When thinking of Christmas, I think of cold weather, snow, family, a nice fire burning, warm beverages, good food, ugly sweaters, Christmas music, candles burning and all other stuff that is perfect for a winter night. This is Christmas for me, a person from the Netherlands. Although our last white Christmas was in 2010.
When looking at movies and reading books about Christmas, you’ll always find it’s winter everywhere! But nothing of this is true! There are many people that celebrate Christmas wearing shorts. These people prefer cold beverages and they will definitely not have a white Christmas! So how is it to have a tropical Christmas when you are used to a cold one?
Spending Christmas in Australia
Early 2016, we decided to spend two months Down Under. Super excited! Due to schedules and other stuff, our trip fell in the middle of holiday season. After we arranged the campervan, we booked our flights and other must-dos. It was only after we arranged this, that the realization of spending the holidays in the tropics kicked in. It felt weird that we would probably be in shorts and singing Christmas carols while putting on sunscreen.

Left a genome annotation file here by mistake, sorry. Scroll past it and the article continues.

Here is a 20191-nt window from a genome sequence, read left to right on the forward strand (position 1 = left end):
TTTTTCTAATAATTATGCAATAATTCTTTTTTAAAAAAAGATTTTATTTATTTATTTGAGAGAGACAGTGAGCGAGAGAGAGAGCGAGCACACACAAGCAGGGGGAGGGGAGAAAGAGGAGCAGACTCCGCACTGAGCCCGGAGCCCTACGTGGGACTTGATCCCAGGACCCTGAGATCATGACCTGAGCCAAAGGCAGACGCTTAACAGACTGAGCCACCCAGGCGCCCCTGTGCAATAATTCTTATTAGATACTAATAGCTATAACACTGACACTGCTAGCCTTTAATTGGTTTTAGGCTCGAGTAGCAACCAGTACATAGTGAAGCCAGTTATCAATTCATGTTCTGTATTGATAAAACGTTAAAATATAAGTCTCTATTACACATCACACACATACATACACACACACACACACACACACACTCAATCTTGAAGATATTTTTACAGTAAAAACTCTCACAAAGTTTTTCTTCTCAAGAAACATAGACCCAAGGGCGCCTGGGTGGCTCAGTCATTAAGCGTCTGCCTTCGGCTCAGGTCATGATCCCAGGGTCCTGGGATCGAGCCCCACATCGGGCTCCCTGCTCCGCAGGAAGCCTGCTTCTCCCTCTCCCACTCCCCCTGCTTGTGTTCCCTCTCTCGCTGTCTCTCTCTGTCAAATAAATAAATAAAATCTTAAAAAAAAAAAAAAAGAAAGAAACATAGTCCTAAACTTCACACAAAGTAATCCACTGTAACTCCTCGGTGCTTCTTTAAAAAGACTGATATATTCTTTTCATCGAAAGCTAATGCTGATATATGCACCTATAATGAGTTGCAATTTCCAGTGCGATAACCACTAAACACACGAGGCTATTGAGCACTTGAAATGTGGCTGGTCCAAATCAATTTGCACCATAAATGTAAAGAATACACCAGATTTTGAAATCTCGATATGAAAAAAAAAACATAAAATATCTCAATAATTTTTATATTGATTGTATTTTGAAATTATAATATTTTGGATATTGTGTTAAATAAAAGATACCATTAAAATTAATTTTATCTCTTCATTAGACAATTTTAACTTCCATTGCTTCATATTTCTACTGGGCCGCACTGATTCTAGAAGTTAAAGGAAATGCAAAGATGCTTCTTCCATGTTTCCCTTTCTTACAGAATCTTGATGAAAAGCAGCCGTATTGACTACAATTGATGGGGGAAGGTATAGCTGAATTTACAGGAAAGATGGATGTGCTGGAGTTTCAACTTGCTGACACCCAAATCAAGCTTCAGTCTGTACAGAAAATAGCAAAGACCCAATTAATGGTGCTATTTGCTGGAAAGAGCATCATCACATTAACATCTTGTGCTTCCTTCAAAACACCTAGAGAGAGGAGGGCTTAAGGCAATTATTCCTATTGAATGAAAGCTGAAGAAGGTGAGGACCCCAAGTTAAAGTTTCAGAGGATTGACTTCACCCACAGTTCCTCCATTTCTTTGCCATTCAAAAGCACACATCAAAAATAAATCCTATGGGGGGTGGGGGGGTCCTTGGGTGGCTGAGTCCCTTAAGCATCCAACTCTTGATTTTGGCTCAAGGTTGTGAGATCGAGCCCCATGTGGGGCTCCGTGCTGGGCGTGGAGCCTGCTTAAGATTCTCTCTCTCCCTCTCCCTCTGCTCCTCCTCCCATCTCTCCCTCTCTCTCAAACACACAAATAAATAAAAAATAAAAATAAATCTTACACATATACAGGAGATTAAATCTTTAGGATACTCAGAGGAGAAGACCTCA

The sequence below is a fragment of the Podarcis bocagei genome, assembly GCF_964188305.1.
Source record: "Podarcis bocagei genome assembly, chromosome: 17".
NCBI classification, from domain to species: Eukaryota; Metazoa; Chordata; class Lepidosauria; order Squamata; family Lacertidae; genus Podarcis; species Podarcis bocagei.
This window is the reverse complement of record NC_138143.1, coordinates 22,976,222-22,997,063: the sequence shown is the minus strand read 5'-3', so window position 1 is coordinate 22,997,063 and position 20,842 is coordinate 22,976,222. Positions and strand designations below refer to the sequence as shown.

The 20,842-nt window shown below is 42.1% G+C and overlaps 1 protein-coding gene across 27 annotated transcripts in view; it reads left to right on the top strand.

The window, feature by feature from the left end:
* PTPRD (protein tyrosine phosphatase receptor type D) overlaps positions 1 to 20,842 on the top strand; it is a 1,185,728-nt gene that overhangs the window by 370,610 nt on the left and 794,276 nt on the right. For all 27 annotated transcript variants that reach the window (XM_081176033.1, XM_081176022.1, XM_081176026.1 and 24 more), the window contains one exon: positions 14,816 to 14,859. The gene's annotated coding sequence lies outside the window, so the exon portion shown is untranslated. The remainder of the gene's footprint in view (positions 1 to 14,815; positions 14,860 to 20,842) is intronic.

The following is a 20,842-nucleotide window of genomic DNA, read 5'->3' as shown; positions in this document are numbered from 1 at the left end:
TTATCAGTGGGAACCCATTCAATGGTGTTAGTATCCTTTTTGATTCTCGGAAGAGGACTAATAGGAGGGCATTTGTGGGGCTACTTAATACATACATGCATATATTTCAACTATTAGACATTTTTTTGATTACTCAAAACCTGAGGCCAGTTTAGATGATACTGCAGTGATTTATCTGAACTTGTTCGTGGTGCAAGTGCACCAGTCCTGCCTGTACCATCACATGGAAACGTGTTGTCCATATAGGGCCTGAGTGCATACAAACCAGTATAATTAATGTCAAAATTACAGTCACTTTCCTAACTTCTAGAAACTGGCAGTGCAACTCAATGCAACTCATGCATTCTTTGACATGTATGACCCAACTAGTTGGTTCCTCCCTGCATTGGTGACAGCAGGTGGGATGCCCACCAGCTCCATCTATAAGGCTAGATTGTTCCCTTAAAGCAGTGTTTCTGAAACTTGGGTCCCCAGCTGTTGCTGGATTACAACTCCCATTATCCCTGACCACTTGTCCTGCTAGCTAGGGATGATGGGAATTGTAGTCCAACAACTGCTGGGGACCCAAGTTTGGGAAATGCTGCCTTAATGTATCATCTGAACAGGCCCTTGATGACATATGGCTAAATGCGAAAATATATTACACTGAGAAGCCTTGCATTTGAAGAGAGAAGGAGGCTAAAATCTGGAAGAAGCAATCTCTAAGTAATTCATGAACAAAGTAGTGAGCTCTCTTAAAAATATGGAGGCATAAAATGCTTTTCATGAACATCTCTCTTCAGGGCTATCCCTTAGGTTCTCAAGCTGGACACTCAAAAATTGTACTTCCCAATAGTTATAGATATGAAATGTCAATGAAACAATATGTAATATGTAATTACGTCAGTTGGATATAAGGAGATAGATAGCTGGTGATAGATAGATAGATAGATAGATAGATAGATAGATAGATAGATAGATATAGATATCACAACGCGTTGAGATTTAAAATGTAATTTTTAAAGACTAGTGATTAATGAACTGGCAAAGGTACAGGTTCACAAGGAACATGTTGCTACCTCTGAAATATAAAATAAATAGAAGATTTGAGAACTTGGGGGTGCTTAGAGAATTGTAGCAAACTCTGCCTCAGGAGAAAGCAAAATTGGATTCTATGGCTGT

Arriving in Australia in December
In the Netherlands, Christmas starts to take over the stores around September. The staff are filling the shelves with decorations, people are sharing gift ideas on social media, and recipes are everywhere. And just like that, we are getting into the Christmas mood. When arriving in Australia, all I was thinking was ‘I’m really Down Under’! Going to the store was about experiencing new items. I wasn’t paying much attention to any Christmas details. Although, I do remember that there was a lot going on about Pavlova. Australia Masterchef taught me that Pavlova is a very popular dessert around there. In our shopping cart, we only had food and camping equipment. But slowly I was experiencing more and more Christmas-sy feelings.